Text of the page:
|View single post by Richard A-J|
|Posted: Thu Oct 26th, 2017 08:18 am||
|There seems to be a general policy in model railroading that inertia is not required when switching (shunting in the UK). Can anyone tell me, what on earth is that all about?
I see videos of realistic operations but when it comes to the switching … it's back to being a kid again! It is even advertised in the instructions for controllers, for instance "But while simulated inertia is good most of the time, it can be a problem for shunting operations. So we've added a front panel switch to disable inertia when you don't need it" - "While inertia is for simulating heavy trains, in the scale world of models, we normally want to stop or slow down trains much more quickly than would be possible (or safe) in the full-scale world" (these are instructions for a self build controller but all controllers with simulation mode will make similar comments).
Am I missing something? When does a model not need inertia? When in the real world can you eliminate inertia? Everything has inertia, even a bicycle, even you, not just heavy trains; a single locomotive weighing some 100 tons or more has inertia all on its owny pony. Surely, a true model should have a motorisation system that models that of the real thing? In other words its performance specifications should model the prototype's. Operators should have no choice in the matter. An engineer of the real thing cannot flick a switch and make a locomotive accelerate or stop faster than its performance specifications just because they're behind in the timetable.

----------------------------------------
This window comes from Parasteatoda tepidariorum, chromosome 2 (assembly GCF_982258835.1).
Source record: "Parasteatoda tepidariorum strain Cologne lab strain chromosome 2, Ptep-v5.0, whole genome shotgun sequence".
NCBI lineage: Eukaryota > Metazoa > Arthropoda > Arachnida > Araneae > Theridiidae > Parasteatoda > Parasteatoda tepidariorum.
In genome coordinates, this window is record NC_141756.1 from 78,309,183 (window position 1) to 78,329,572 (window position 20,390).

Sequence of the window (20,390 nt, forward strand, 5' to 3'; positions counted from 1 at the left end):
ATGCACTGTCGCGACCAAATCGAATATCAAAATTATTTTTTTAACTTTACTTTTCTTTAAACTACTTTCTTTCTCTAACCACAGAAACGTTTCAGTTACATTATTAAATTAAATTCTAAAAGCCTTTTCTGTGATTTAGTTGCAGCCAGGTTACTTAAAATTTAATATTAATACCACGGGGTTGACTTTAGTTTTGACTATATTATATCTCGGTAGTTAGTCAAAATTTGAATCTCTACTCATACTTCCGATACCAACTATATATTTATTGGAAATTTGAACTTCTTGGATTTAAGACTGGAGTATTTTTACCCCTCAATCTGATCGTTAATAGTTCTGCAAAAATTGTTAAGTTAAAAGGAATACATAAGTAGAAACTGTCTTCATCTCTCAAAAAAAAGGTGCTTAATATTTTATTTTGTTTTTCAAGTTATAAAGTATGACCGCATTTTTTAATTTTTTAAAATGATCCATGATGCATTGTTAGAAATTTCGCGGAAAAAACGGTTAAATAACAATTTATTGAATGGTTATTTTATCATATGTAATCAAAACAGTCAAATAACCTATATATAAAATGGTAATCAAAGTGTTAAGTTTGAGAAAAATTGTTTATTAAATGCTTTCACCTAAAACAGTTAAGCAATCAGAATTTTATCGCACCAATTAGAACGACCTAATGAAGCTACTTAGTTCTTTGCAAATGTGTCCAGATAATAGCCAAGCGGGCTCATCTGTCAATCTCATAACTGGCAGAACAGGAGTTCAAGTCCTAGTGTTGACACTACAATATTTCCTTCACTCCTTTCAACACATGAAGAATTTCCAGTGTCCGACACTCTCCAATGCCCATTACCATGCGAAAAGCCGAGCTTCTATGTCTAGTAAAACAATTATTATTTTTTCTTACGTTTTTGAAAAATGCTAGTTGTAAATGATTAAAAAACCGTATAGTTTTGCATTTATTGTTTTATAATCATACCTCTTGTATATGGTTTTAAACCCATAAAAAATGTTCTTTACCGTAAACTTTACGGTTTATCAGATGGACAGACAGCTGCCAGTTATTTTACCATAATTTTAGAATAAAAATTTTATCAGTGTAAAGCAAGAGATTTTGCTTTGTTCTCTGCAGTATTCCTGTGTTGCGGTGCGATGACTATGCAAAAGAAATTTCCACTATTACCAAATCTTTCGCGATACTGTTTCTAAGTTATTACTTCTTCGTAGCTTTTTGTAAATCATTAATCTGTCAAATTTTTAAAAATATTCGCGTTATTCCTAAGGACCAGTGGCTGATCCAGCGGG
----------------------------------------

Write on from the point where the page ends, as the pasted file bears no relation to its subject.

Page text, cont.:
I bet the real railway operators wish they had such a switch, trouble is their engineers would then have to be strapped in tight like racing car drivers and be trained like astronauts and fighter pilots in order to survive the G forces involved. If a timetable requires that inertia be switched off in order to get the switching done on time then does that not mean by definition that it cannot be a realistic timetable?
I agree that an operator should have the ability to easily adjust inertia whilst operating i.e. to simulate different weights of train, but zero inertia should not exist for a model because zero inertia does not exist in the real world. The lowest inertia setting should simulate that of a 'light' engine i.e. one with no train.
Right, I've had my rant. As you were folks
Last edited on Thu Oct 26th, 2017 09:38 am by Richard A-J